I don’t like it very much, I’m sorry to say. I would not use that green color again in such a prominent part of the design. And I know, I should try some curved lines next time. I hope my next time is sooner than another 15 years from now — I’m sure my hand will be even less steady by then. And once again, even though I am not thrilled with the end product, the whole process is like magic to me, the design hidden more deeply step by step until finally the waxy black cloak is taken away and the final picture is revealed in its uniqueness. Let’s do this some more!
I still feel as though my new garden belongs to someone else. It has some lovely elements and I’m awfully thankful that I was able to accomplish it, but the circumstances surrounding its creation were not ideal for creating the space I really wanted. Just starting out on my lonesome own, in my shaken-up existence without my husband, I knew that I did not like the old arrangement — that is, the swimming pool — that was obviously not Me, because it had never been. How to get what I did want, given the limits of my suburban lot and of my financial means, and most importantly, my mental wherewithal that had been reduced to Where?
My creative self was a room all in disarray from a crazy person rummaging around trying to find something. The cupboards doors left hanging open and random items spilling out or fallen on the floor: Oh, here is a piece of orange cloth…yes, that’s right, I like the color orange… and there is one of Pearl’s plums that are so yummy… get me a couple of those trees.
From a place of more understanding six months later I can say: I wanted to be plopped down into the gardens of an old Mediterranean villa where no plants were younger than ten years, and at least two full-time and expert gardeners and groundskeepers were always on hand to do the work, leaving me at leisure to walk or sit in the garden, to pray and read and watch the birds.
It helps to shine this light on the amusing and fantastical nature of my desires so that I can laugh at them and get to work on what is really here. One of the real tasks was planting the strawberry barrels. This was an idea that Landscape Lady found in a magazine and gave me the instructions for; I would never have conceived it myself, but it was an okay idea. It has been one of the few projects that I’ve completed almost entirely on my own, doggedly.
I shopped at several stores before choosing my barrels, and brought them home and sat them in the driveway with all the other junk and clutter that overflowed the demolition/construction area. Then began the string of dirt-moving episodes:
1) Reserve an appropriate portion of the dirt designated for the general landscaping by shoveling it into the barrels.
2) After several weeks, decide on a color to paint the barrels and the playhouse, and
3) Take all the dirt out of the barrels and put it on a tarp while I spray paint them on the dead lawn.
4) Until they get holes drilled, I don’t want to put the dirt back in, so I set them in the back yard to wait, and pull the tarp around the dirt in the driveway so the rain doesn’t soak it.
5) After two sons-in-law drill the holes on Thanksgiving weekend, I move the barrels to their spot by the playhouse and drag the tarp back there and replace the dirt — not before it dawns on me that the holes all around the sides for the strawberries to grow out of will be holes that the dirt will also flow out of. What? I look back at the article and see that it calls for non-soil planting mix. Too late for that, so I put some newsprint over the holes inside before I shovel the dirt in. Wait for February when bare-root plants are available.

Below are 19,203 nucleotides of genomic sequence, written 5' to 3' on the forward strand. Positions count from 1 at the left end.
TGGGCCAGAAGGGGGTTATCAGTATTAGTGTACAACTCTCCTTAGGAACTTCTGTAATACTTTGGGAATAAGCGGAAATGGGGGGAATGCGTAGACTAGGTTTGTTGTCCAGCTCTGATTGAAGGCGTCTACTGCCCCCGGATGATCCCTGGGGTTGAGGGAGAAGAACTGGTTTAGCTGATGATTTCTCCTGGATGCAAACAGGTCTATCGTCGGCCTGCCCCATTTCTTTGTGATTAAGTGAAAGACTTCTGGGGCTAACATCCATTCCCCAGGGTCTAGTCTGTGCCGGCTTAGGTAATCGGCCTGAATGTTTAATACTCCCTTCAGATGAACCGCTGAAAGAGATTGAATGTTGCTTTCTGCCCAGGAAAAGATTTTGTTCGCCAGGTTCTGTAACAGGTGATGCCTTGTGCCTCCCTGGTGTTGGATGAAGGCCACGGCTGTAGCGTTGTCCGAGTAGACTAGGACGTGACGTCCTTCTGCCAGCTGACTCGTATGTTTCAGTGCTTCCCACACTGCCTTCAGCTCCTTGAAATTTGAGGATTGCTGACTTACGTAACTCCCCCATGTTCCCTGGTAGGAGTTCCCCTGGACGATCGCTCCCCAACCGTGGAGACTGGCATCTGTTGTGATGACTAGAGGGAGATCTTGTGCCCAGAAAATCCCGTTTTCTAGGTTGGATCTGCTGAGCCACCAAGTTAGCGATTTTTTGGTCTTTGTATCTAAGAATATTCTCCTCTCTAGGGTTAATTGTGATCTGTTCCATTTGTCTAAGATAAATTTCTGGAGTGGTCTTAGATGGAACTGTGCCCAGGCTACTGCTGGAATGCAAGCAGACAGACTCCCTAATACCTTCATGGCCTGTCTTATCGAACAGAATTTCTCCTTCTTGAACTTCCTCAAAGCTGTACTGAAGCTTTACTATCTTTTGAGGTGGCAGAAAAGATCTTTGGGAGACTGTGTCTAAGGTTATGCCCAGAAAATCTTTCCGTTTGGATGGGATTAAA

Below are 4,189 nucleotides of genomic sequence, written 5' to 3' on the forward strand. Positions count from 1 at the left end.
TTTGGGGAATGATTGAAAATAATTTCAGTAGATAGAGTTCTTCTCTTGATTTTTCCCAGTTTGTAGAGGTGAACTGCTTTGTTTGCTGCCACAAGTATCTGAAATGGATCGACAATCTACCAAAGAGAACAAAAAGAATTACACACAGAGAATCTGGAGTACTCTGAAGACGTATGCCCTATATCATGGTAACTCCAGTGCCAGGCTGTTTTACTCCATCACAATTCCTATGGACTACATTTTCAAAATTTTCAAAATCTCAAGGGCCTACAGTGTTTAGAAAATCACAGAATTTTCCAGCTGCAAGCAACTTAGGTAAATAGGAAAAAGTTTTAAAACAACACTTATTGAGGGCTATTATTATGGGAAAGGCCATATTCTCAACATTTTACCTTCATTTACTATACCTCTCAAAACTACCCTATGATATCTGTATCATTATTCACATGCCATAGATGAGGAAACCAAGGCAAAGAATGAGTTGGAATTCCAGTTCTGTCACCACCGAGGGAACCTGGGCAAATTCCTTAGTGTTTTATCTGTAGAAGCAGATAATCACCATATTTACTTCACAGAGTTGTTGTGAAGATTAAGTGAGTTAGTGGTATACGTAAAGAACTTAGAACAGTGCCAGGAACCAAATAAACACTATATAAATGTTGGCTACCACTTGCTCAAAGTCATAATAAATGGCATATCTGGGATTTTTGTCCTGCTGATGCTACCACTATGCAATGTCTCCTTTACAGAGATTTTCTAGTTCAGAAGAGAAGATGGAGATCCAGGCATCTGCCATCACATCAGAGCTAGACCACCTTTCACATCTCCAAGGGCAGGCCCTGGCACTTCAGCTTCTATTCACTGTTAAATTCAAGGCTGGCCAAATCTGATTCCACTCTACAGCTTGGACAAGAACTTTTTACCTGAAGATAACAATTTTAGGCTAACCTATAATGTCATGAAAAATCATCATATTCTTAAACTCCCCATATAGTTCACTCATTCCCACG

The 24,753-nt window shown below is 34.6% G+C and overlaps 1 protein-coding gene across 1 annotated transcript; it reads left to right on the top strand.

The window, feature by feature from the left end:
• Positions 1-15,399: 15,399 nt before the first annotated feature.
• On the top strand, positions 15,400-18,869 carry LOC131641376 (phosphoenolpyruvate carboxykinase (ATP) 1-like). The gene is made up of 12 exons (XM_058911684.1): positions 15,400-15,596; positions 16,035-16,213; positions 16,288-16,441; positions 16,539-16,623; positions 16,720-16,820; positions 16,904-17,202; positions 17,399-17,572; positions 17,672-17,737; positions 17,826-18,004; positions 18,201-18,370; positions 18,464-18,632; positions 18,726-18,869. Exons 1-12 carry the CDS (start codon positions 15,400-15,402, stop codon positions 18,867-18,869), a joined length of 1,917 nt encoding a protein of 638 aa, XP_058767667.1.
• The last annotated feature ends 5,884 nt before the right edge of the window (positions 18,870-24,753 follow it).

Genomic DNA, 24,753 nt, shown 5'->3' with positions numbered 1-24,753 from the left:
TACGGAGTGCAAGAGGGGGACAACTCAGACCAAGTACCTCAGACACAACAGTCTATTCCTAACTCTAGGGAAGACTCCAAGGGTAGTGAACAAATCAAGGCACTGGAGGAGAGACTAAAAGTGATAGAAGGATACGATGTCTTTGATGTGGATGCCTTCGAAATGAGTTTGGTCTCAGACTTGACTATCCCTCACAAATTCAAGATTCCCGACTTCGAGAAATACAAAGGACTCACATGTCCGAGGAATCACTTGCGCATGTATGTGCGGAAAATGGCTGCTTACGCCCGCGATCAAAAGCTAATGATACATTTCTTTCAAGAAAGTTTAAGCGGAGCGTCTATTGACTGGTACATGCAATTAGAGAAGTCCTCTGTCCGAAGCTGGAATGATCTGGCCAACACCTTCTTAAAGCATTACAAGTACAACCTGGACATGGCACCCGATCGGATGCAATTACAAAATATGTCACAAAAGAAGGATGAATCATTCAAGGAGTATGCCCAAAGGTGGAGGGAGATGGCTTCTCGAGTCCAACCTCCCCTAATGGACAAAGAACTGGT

6) Landscape Lady says that the soil for the drought-tolerant ornamentals is not rich enough for the strawberries, so before I plant I must dig in some compost. I put that on my shopping list.
7) February comes, and the bare-root plants are bought, but the nursery is out of the compost, so I shop at another store to get it. The bale is too heavy for me to lift into my cart, so I get help with that, but after I check out no one answers the call to help me, so I manage to tip it into my Subaru and then out again at home into my garden cart and into the back yard next to the barrels. Whew.
8) By this time I have read several articles about strawberries and barrels and I realize that I should have tackled this whole project differently (though if I had had that much sense back then, I would have said No to the whole thing). I need to take all the dirt out again and mix in the compost, and then add just enough back to come up to the level of the bottom row of holes, lay the plants on top of that with their bare roots extending toward the center like hair on a pillow, cover them up with enough dirt to reach the next level of planting holes, and so forth.
9) The old paper blocking the holes has become mulch. I decide as I’m completing the project that I should have bought some peat moss to tuck in around the root crowns to keep the dirt from escaping, but now I’m in the middle of it, and just cut some new pieces of newsprint to go around the plants. I will get some peat moss later and tuck it in after the fact.
Part of the reason this was not as fun as I normally find gardening to be is that it is too contrived. Non-soil planting mix? Trying to defy gravity? But I did it, on behalf of that strange woman who was presented with this idea back in September and said, “Why not?” The woman I am would just throw some California poppy seeds around the play house and let them bloom where they will for the children to pick.
A few days later, rain has soaked the barrels and we’ll probably see more leaves poking out soon. The weather will cool again, but the temperature won’t drop to January levels, and in a few months there will be fruit hanging out of the holes. If the grandchildren aren’t around to pick strawberries, I’ll put out a sign for the blue jays to help themselves.